GSL column: Trust in partnerships helps usher in change for the good

This column first appeared in the April 2021 issue of Great Seal Living.

Henry Ford once said, “Coming together is a beginning, staying together is progress, and working together is success.”

When we look at the timeline of the past decade and a half in Chillicothe, it’s evident that teamwork created the culture and environment in which business succeeds in Ross County.

The partnerships we enjoy here truly make it easier to get things done.

Inside the Chamber of Commerce office at 45 E. Main St., we have the Chamber staff and offices for both Greater Chillicothe and Ross County Development – the economic development arm of the county – and Downtown Chillicothe – which focuses on the improvement of the heart of the community.

The Chamber has a seat on both boards and Tiffany Baldwin, program manager for Downtown Chillicothe, sits on the Chamber board.

But the real benefit of being in the same building is that the shared workspace leads to quite a few discussions that help increase communication within the entities and the investors we all serve.

It’s not uncommon for Tiffany to discuss an opportunity with both Tammy Eallonardo, economic development director, and me, and, before we know it, we’re working together to find a solution. Each alliance we have makes the community stronger.

Here’s a great example: Our current conversation focuses on how to increase early brain development and early childhood education, or Kindergarten readiness, for our community’s children. The Chamber’s interest centers around creating a lifelong learning culture in Ross County because we believe a strong learning culture is the first phase of workforce development. Put in another way, if we create an unquenchable thirst for knowledge in today’s children, we stand a great chance of having them be leaders and employees who do the same as adults.

It’s a conversation the Chamber engaged in after Quint Studer’s visit here a year ago, and Mayor Luke Feeney made a centerpiece of his 2020 State of the City address.

Despite the pandemic, Mayor Feeney’s conversation continues and now includes several different sectors of the community. Adena Health System, as we hope to engage their pediatricians. The Chillicothe City Schools, where we engage their administrators and teachers, have a vested interest in getting Kindergarten-ready students, and the area’s preschools, where we see tremendous opportunity.

Each of these organizations could retreat into themselves or independently want to lead the charge. Instead, the dialogue centers around how each can leverage their strengths and strengthen this area. We’ll rely on the medical expertise at Adena, combined with the academic knowledge of the city schools (along with Ohio University Chillicothe) and the business partnerships we can provide – all under the city’s ability to unite and get everyone pulling in the same direction.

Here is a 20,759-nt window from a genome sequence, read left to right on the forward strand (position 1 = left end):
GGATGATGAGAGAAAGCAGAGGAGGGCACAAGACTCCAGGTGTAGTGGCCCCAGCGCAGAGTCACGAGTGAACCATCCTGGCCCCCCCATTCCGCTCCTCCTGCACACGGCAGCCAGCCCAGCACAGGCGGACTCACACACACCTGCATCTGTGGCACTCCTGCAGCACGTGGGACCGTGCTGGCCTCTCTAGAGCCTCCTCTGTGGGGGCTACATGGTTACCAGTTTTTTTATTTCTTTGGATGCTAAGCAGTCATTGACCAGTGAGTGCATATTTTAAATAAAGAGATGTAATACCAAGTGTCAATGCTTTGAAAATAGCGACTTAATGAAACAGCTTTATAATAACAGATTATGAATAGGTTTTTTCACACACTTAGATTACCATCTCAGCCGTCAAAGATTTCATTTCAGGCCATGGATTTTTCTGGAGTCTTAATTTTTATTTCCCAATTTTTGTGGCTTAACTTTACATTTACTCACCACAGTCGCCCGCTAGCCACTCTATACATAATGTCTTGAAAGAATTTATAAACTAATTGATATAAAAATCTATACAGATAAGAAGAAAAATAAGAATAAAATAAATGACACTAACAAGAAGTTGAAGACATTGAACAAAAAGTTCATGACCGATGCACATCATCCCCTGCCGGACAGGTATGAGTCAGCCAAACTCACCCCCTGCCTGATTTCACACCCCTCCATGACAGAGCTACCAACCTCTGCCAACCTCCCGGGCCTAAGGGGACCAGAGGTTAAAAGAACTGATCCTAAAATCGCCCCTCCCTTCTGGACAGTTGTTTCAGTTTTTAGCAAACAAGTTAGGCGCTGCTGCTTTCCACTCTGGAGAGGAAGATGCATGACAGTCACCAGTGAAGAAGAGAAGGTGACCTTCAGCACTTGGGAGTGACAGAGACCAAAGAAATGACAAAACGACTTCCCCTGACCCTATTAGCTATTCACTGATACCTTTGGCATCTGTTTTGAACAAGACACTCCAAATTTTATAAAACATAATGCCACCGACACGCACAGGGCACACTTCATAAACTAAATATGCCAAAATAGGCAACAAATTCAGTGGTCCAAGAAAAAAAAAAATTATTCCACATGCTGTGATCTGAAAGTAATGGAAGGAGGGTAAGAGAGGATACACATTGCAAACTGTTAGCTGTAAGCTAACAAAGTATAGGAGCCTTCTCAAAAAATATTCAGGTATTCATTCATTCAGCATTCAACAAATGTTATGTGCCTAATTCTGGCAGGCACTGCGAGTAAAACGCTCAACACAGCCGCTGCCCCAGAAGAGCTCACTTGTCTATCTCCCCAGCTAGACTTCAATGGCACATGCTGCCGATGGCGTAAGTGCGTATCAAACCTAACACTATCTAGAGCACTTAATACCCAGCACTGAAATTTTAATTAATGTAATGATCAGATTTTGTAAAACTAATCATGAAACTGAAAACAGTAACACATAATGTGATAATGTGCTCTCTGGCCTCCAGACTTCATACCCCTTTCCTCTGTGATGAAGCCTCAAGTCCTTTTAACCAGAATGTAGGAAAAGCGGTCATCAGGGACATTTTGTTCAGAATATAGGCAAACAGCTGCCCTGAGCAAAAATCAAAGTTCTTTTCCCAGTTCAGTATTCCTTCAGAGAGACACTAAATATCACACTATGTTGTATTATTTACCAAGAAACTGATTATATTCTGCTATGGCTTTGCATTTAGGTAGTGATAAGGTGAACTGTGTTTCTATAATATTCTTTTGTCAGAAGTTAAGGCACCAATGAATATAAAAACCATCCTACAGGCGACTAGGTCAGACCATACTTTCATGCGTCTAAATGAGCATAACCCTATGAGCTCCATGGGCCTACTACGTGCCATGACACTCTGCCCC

We couldn’t do anything of this work, however, without trust. We’ve spent the past 12 to 15 years building relationships between these entities. We’ve made connections, gotten to know each other, and built trust. We’re at a place where we allow for new ideas to develop and think outside the box and accept feedback about our efforts.

Success helps. We certainly couldn’t achieve much if the Carlisle Building were still a burned-out shell or most of the storefronts were vacant. Carlisle’s renovation helped spur the arrival of Paper City Coffee, R Kitchen on Paint, rost Coffee, and The Pour House at Machinery Hall, which helped add Hometown Hibachi, Fifty West Brewing Co., Old Capital Brewing, and the Fort Collective.

We’ve celebrated the wins along the way while knowing that the task isn’t complete. The smaller victories create the more significant success of a vibrant downtown.  But it didn’t happen overnight. It’s been a long process, which developing a culture of early childhood learning will also be.

I’ve not even touched on how our city parks can be centers of learning, with enhanced playgrounds serving to stimulate a child’s cognitive development. How can we leverage the Leader In Me concepts for children at an even younger age to be a responsible community helping their young people become good leaders seriously.

But we’ll need to work together to get it all done. Our partnerships – when adequately focused on a strategic objective – will lead the way.

I started this column with a quote from Henry Ford, and I’ll end it similarly. It’s another quote from the patriarch of the famed U.S. auto company. “If everyone is moving forward together,” he said, “then success takes care of itself.”

Mike Throne is the president and CEO of the Chillicothe Ross Chamber of Commerce. Reach him at